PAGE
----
Nº 91 (December, 2009). María Laura Alzúa, Catherine Rodriguez & Edgar Villa.
“The quality of life in prisons: do educational programs reduce in-prison conflicts?”.
This paper investigates the effect of changes in payroll taxes on wages and employment in Argentina. The analysis, based on administrative data, focuses on the impact of a series of major changes in payroll taxes which varied across geographical areas. This setup offers two main advantages over previous studies. First, using longitudinal data, the variation in tax rates across space and time provides a plausible source of identification of their effects on employment and wages. Second, the use of legal tax rates for each area at each point in time provides a remedy for the measurement error bias raised by the use of empirical rates constructed from observed tax and wage bills. Once this bias is accounted for, the results indicate that changes in payroll tax rates are only partially shifted onto wages, and they point to the absence of any significant effect on employment.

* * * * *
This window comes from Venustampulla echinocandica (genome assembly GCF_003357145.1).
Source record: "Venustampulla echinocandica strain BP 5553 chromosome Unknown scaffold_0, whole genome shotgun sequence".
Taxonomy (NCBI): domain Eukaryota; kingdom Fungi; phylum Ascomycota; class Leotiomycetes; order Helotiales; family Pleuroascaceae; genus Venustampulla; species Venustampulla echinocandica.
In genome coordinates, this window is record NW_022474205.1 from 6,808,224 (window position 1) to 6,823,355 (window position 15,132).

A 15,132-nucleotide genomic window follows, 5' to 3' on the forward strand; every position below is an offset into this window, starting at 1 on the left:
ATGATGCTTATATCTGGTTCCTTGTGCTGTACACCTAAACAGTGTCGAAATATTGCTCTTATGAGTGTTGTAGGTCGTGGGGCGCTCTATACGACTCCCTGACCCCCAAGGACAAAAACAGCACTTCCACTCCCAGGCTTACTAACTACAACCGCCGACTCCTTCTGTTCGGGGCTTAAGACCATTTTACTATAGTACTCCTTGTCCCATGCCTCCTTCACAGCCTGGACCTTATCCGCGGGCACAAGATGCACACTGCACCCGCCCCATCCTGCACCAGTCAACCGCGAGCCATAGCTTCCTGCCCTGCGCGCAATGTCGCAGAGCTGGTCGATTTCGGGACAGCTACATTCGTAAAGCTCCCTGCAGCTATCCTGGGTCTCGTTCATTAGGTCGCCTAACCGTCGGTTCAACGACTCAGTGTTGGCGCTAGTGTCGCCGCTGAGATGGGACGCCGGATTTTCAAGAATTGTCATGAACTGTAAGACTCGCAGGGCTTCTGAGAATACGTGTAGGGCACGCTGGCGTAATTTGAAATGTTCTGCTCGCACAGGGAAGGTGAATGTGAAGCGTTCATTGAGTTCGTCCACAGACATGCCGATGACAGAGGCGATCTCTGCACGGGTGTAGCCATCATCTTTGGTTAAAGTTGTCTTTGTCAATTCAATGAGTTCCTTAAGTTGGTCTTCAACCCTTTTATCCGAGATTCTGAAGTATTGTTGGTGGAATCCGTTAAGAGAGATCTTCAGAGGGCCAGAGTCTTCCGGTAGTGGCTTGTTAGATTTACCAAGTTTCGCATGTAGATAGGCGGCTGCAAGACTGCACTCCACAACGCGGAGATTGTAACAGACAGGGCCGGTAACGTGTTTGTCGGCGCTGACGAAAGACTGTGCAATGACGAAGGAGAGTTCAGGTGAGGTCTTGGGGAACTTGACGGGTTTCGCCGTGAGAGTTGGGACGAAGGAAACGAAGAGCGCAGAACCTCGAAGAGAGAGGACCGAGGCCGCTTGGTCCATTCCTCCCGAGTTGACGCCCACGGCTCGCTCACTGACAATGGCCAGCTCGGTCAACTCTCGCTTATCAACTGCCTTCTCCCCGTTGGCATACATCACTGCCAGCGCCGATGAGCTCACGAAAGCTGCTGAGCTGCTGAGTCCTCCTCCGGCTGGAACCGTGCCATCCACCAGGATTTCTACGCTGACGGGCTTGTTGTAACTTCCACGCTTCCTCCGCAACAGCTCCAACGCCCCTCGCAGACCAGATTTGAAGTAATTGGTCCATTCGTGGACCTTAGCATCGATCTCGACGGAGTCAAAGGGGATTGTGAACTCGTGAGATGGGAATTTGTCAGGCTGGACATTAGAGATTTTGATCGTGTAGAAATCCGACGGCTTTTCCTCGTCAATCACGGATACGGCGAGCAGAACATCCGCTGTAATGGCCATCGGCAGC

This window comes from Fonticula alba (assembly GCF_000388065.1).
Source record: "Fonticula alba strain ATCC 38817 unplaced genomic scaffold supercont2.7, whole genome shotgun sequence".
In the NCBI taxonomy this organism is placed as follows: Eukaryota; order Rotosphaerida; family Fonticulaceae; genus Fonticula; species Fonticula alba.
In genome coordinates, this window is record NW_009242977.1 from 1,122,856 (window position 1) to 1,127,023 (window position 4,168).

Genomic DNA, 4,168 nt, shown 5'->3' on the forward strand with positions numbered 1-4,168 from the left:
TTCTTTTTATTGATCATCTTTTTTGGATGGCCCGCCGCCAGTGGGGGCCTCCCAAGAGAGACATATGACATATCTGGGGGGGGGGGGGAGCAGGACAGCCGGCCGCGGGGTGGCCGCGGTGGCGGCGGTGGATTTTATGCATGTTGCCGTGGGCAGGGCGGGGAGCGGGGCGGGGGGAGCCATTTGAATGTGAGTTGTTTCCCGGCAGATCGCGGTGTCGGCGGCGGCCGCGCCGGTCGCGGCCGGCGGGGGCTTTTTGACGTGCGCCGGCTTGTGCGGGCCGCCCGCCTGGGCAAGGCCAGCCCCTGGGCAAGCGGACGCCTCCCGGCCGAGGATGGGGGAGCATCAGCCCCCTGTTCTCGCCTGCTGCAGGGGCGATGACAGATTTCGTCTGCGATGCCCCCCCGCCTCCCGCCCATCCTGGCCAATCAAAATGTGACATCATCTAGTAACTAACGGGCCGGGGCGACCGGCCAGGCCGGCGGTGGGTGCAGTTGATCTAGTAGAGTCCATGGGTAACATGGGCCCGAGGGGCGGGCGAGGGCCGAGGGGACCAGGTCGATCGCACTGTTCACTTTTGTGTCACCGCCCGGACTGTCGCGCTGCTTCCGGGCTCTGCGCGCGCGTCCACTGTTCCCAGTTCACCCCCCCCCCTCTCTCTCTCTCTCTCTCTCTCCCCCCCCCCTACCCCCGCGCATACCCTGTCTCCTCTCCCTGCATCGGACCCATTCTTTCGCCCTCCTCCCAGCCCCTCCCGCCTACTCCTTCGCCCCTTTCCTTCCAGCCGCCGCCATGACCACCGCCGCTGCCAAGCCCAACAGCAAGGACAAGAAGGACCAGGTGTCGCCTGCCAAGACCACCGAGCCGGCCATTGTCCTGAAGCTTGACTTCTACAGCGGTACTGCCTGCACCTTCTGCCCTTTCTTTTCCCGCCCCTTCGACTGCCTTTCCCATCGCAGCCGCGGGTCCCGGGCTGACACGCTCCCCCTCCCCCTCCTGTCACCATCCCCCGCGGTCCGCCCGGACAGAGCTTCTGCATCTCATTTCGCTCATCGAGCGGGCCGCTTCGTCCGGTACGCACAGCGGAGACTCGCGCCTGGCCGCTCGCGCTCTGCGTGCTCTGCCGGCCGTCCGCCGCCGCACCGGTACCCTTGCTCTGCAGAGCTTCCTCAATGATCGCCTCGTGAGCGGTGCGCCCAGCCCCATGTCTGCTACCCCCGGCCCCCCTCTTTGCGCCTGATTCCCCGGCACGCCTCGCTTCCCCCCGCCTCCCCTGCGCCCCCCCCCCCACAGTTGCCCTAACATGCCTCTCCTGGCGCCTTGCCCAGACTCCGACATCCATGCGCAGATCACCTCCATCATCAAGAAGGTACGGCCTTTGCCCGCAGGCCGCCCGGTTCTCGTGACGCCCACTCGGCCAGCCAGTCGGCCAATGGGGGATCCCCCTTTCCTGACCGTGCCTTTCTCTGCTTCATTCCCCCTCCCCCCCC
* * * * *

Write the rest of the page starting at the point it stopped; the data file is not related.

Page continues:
Published in Rafael Di Tella, Sebastián Edwards and Ernesto Schargordsky (eds.). Crime Economics: Lessons for Latin America. NBER. Chicago University Press.